Yukon women and families deserve birth choices

Most people agree women should have choices regarding their birth process. Most mothers across Canada can choose our birth attendant and where we will plan to have our birth.

Most people agree women should have choices regarding their birth process. Most mothers across Canada can choose our birth attendant and where we will plan to have our birth. Most can do so in a regulated and publicly-funded health care system.

Families in the Yukon do not have this choice.

Midwifery and home births are not illegal in the Yukon, but are not regulated or funded by the government. There are no regulations guiding this process. Midwifery needs to be integrated into our medical system to ensure all women and their babies are safe and have immediate medical support if needed.

Now, individuals choosing this path must pay their own way. If you wish to have a home birth in the Yukon, you only have the option of hiring an unregistered midwife. This is agreeable for some families but it doesn’t offer choice of birth place and the safety standards offered in the rest of Canada.

Fees for midwifery services are not covered in the Yukon, meaning those who do not have the means to pay do not have equal access to this option. Almost all other jurisdictions in Canada allow families the option of birth attendants including registered midwives. Women and families can choose to give birth with a registered midwife in their home, a birth centre or a hospital.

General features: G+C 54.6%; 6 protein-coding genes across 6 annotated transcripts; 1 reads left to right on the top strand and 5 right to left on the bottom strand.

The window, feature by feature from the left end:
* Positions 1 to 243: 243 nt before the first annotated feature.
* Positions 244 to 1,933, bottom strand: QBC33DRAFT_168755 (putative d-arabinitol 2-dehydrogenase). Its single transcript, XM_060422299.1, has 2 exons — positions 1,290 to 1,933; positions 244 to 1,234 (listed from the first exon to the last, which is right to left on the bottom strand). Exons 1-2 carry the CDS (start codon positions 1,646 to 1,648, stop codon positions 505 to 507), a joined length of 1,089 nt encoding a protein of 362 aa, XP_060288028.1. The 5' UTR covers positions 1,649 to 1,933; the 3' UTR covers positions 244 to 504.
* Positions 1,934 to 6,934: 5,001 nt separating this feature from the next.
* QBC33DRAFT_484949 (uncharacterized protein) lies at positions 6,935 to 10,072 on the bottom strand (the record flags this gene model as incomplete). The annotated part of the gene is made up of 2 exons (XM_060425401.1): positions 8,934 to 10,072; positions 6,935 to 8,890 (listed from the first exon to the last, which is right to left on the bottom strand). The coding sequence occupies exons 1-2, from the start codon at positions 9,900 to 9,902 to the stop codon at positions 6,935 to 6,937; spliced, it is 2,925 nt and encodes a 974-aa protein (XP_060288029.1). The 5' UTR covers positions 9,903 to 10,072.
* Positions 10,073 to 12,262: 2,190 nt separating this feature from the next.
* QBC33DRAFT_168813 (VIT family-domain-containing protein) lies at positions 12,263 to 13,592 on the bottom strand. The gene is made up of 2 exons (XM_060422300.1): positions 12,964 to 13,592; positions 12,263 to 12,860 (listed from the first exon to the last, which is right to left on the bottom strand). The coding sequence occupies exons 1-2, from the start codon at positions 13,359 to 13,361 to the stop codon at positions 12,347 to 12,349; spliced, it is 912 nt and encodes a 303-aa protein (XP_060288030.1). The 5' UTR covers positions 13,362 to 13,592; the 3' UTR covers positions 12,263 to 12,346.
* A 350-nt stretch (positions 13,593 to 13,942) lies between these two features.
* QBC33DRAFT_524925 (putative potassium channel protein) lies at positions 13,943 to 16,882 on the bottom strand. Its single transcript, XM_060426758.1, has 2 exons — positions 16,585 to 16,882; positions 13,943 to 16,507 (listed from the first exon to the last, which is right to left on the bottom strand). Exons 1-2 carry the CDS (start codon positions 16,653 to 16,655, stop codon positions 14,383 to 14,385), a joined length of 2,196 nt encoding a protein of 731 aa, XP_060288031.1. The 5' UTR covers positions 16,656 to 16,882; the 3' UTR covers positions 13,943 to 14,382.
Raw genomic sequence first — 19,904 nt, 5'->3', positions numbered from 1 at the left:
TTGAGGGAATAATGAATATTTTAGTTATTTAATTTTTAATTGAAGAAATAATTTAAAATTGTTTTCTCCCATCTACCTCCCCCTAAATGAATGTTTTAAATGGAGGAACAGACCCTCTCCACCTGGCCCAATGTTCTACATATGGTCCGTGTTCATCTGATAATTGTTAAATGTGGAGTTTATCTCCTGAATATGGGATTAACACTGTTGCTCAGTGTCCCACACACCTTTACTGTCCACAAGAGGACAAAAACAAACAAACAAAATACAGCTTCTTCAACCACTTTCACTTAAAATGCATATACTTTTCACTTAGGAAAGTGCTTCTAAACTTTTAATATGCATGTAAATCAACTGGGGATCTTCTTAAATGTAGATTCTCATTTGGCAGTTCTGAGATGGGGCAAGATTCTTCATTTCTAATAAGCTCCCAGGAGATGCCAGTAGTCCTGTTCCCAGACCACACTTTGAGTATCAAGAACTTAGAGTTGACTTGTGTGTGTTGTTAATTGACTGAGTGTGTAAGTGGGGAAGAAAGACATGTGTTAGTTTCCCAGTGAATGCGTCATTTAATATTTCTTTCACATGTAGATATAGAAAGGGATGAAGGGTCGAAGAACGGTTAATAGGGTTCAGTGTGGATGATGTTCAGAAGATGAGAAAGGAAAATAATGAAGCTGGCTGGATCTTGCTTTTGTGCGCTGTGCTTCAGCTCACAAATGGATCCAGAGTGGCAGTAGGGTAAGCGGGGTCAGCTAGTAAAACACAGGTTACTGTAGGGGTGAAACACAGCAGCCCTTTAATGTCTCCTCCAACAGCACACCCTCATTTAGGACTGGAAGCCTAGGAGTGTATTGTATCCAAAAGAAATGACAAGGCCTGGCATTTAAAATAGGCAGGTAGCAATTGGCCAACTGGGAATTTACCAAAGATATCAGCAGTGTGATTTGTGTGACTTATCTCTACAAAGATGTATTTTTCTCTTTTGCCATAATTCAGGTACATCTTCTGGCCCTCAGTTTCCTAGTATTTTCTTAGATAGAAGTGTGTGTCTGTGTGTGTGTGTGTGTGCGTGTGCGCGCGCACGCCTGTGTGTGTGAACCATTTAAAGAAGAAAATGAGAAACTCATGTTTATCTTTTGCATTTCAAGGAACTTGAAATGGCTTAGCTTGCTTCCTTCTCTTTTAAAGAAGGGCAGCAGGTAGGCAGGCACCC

The Community Midwifery Association of Yukon (CMAY) wants women and families in the Yukon to have equal access to birth options. We recommend the following:

—Regulating midwifery services in the territory ensuring clear standards to keep mothers and babies safe;

—Implementing a publicly funded model for midwifery services: Yukon families deserve a choice in how to best spend their healthcare dollars;

—Integrating sustainable and safe midwifery services with registered midwives as primary care providers. This includes hospital privileges so midwives can practice collaboratively with other healthcare practitioners as they do in the rest of the country;

—Authorizing the full scope of registered midwives. Allow midwives to be autonomous professionals who provide normal- and low-risk maternity care. They are experts;

—Letting families choose their birth place, either in a hospital, clinic or home, with a registered midwife as the primary care provider;

—Developing and implementing a Yukon specific pilot project based on the same model of midwifery care that exists in other Canadian jurisdictions;

—Creating a Midwifery Advisory and Implementation Committee to oversee drafting of legislation and establishment of licensing authorities.

All parties have promised to regulate and fund midwifery. If candidates knock on your door before election day, ask them how soon their party will implement these promises.

Kathleen Cranfield, President Community Midwifery Association Yukon

Get local stories you won't find anywhere else right to your inbox.
Sign up here

Just Posted

A Copper Ridge resident clears their driveway after a massive over night snowfall in Whitehorse on Nov. 2, 2020. Environment Canada has issued a winter storm warning for the Whitehorse and Haines Junction areas for Jan. 18. (Crystal Schick/Yukon News file)